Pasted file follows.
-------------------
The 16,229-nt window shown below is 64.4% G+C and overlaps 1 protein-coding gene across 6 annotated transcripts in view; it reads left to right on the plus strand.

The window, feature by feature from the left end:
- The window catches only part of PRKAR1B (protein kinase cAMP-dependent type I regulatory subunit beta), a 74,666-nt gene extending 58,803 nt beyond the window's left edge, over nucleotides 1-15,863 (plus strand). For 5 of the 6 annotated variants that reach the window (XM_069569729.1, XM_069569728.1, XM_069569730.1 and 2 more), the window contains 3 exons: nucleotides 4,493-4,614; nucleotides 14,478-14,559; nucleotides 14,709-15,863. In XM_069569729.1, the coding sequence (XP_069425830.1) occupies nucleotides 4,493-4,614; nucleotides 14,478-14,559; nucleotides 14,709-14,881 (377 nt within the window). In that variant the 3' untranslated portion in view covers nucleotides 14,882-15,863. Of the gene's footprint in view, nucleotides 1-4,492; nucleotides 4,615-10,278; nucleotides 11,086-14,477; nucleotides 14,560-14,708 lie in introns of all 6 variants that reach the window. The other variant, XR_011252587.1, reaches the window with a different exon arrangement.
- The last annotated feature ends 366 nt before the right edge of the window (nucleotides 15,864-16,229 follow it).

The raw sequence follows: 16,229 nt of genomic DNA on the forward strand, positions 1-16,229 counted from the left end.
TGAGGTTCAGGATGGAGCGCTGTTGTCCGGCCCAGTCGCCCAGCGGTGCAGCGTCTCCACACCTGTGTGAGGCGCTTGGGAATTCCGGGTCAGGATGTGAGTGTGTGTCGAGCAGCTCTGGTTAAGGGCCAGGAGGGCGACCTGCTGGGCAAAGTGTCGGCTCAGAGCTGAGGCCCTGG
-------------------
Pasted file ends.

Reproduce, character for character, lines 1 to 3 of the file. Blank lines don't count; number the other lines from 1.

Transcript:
The 16,229-nt window shown below is 64.4% G+C and overlaps 1 protein-coding gene across 6 annotated transcripts in view; it reads left to right on the plus strand.

The window, feature by feature from the left end:
- The window catches only part of PRKAR1B (protein kinase cAMP-dependent type I regulatory subunit beta), a 74,666-nt gene extending 58,803 nt beyond the window's left edge, over nucleotides 1-15,863 (plus strand). For 5 of the 6 annotated variants that reach the window (XM_069569729.1, XM_069569728.1, XM_069569730.1 and 2 more), the window contains 3 exons: nucleotides 4,493-4,614; nucleotides 14,478-14,559; nucleotides 14,709-15,863. In XM_069569729.1, the coding sequence (XP_069425830.1) occupies nucleotides 4,493-4,614; nucleotides 14,478-14,559; nucleotides 14,709-14,881 (377 nt within the window). In that variant the 3' untranslated portion in view covers nucleotides 14,882-15,863. Of the gene's footprint in view, nucleotides 1-4,492; nucleotides 4,615-10,278; nucleotides 11,086-14,477; nucleotides 14,560-14,708 lie in introns of all 6 variants that reach the window. The other variant, XR_011252587.1, reaches the window with a different exon arrangement.